Titel: Thomas Christoph Heyde - HIGH CULTURE MOTHERFUCKER
Thomas Christoph Heyde is a composer and musician who is also the curator for ‘Forum Zeitgenossicher Musik Leipzig’. He also, obviously someone his is displeased with the current scene in ‘modern classical music’ as it is so often named (perhaps maybe if the ‘classical’ bit was dropped this would make it nicer to be pigeon-holed under!). His polemically titled album ‘High-Culture-Motherfucker’ is a brazen aural assault on what he presumably sees as some of the problems with the current musical scene he is confronted with.
The album opens up with ‘Fieldz’, a piece for piano, 4 percussionists, turntable and live electronics (the live electronics being an omnipresent feature on the album). It is patient music, developing slowly whilst having a continually growing range of gestures and sound materials which add to the sparse textures. At this point the music is very interesting and extremely refreshing, the balance of fleeting gestures and harmony borrowed from salon-bar-type piano material and the creative use of percussion means that one constantly has to refocus and comprehend the re-contextualized material. This made me all the more disappointed when the music descended into a distorted guitar funeral march which might have sounded like something that would be found in an Andrew Lloyd-Webber musical. It made the whole thing farcical: Here is a composer who obviously has interesting ideas but because he seemingly is put off by the image of being a ‘classical’ composer, sees it fit to violently bring together two different musical styles in a horribly crass way. The aforementioned march staggers on for much too long before being drawn to a halt, finally ending the track at just over eleven minutes.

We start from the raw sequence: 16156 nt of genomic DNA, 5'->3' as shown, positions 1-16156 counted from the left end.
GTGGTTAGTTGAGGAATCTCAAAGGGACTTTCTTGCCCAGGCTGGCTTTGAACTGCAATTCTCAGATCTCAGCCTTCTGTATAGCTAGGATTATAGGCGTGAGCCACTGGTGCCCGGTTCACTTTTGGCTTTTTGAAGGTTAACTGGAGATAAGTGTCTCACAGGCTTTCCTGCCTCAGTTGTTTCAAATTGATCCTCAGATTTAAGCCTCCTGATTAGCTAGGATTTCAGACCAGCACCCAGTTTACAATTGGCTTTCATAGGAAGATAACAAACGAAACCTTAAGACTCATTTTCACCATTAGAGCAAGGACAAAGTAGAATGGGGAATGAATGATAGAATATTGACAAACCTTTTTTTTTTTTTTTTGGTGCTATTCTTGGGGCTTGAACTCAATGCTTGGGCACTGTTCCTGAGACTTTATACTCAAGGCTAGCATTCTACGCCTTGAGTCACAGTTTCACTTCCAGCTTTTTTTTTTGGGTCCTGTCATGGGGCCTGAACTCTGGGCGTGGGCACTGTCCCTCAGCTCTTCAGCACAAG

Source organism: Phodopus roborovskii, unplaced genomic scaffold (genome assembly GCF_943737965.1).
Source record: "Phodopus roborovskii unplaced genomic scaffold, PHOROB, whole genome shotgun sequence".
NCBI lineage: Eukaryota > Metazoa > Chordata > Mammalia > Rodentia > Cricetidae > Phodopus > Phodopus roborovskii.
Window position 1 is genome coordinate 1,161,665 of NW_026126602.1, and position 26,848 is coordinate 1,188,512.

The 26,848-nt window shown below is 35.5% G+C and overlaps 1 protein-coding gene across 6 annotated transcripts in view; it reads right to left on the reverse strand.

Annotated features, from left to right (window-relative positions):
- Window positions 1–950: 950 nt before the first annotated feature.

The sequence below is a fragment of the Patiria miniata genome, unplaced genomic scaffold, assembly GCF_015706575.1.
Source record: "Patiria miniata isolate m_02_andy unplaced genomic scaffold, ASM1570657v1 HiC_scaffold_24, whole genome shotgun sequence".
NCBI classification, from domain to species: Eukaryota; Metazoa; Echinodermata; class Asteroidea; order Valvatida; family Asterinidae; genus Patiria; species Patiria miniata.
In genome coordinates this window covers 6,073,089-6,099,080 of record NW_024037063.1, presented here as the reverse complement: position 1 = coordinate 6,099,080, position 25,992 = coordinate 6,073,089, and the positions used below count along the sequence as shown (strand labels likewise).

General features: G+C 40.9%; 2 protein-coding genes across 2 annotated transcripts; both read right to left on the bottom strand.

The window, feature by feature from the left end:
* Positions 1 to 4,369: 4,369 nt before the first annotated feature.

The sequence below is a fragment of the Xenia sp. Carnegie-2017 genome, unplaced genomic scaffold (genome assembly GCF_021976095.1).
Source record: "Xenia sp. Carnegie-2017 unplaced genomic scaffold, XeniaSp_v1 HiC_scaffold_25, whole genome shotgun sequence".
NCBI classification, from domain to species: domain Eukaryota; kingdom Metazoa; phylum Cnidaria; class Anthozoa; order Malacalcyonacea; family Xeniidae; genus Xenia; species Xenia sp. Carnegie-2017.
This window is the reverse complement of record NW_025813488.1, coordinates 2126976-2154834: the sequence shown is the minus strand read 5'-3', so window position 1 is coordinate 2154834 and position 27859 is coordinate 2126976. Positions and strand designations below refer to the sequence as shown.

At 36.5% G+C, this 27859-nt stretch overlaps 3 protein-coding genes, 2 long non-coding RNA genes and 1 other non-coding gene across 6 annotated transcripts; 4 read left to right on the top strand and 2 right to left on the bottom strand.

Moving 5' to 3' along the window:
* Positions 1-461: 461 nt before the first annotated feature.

The title track however is altogether a much stronger affair: it is patient and consistent in its artist intent. The formal balance is particularly impressive here, entries or new material being judged very finely, especially the final rambunctious drum break towards the end which raises the piece up to a level its highest moment in the album. One thing that makes the track ‘High-Culture-Motherfucker’ the strongest is also its general lack of any defined harmony, obviously a conscious choice by Heyde. It is when he tries to incorporate some kind of harmonic development that his music becomes weakened in my view. ‘3xkurz-3xlang (Excerpt)’ is perhaps the most glaring example of this on the album: It doesn’t feel like he has a grasp of what a personal harmonic identity can or cannot do. In this track, which has a mostly atonal feeling, a tonal chord is suddenly repeated in the piano. This is very interesting at first but its static nature and the use of it as a repeated item makes it seem rather banal than just a passing gesture of wit or decontextualization. In a sense, it gains functionality the more he repeats it, but this is lambasted by the composer as he seems uncomfortable in using any sort of personal harmonic developmental techniques or in having a harmony which has the possibility to function in any sort of way. Perhaps this is his way of showing two fingers to Mozart-lovers, the problem is, his music is suffering because of it.
The other tracks on the album are altogether stronger and more assured, ‘Waves from Underground’ for Bassoon and Live Electronics is particularly impressive in its assured instrumental writing and juxtaposition of texture. It sounds fresh, whilst also firmly jibing at the historical origins of what a bassoon used to sound like, this is definitely more the type of thing in which Heyde should be taken seriously on, he knows what he is doing when he avoids trying to do some kind of ‘cross-over’ in styles. Overall, I would say that Heyde just about succeeds in making a valid and bold artistic statement. The music is brimming with fresh ideas and a daring formal sense, if showing some slight naïvity in some areas. It may leave you unsure of what you have heard, but this album is definitely worth an hour of anyone’s time.
Autor: Johnny Herb